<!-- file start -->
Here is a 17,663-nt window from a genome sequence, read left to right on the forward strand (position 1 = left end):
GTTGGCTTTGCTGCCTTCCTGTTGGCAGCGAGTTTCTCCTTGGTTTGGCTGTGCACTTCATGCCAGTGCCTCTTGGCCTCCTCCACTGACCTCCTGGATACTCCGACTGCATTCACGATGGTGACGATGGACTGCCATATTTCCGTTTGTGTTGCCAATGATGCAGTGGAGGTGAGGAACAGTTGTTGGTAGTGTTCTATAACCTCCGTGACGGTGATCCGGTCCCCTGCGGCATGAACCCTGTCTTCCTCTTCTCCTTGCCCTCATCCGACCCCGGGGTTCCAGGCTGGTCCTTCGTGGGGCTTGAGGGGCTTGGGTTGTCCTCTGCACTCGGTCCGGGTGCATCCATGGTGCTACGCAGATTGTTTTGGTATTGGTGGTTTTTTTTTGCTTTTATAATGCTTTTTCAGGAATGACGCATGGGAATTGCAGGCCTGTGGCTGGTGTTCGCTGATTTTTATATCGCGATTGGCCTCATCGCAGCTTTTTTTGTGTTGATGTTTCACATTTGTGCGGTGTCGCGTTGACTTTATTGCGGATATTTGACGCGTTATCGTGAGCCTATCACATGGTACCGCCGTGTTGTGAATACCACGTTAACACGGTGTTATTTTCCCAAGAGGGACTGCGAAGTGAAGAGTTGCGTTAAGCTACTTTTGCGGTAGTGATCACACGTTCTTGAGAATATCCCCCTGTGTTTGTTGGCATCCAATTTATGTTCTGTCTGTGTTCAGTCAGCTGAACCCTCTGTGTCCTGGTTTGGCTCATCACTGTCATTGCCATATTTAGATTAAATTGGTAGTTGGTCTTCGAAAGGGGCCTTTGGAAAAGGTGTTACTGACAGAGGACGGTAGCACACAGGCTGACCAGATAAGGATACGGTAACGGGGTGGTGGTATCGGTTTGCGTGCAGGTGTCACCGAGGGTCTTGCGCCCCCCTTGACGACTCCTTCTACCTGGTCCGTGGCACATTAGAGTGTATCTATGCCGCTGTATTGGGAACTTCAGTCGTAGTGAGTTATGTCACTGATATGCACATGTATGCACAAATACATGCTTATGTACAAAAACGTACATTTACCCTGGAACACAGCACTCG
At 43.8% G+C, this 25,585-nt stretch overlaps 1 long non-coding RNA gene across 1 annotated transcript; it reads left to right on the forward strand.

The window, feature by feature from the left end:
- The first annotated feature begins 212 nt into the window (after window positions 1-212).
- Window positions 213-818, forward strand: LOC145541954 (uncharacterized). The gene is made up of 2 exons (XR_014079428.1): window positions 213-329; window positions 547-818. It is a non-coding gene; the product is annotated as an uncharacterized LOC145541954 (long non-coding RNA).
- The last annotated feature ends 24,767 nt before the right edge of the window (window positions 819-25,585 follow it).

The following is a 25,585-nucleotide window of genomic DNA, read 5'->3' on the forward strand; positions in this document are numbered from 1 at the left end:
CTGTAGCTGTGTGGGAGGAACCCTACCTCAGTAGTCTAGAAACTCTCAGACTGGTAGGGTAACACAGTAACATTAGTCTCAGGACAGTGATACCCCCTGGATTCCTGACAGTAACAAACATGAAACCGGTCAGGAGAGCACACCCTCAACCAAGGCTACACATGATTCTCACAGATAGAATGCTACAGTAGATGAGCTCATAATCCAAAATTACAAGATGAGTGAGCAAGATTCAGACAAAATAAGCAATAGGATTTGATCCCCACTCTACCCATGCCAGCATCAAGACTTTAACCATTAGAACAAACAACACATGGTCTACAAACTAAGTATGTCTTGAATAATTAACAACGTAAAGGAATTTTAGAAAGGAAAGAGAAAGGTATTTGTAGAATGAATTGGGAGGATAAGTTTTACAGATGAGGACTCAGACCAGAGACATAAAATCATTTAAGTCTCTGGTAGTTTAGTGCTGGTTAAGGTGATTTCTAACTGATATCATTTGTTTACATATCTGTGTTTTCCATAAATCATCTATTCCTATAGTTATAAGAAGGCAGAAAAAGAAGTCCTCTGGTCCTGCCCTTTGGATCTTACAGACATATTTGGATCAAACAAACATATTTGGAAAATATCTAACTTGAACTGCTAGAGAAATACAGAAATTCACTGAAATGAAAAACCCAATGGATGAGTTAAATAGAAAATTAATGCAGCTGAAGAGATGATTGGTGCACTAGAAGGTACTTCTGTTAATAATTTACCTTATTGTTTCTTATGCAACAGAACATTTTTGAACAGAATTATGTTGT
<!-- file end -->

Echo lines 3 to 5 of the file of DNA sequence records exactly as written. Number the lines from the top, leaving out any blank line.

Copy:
At 43.8% G+C, this 25,585-nt stretch overlaps 1 long non-coding RNA gene across 1 annotated transcript; it reads left to right on the forward strand.

The window, feature by feature from the left end:
- The first annotated feature begins 212 nt into the window (after window positions 1-212).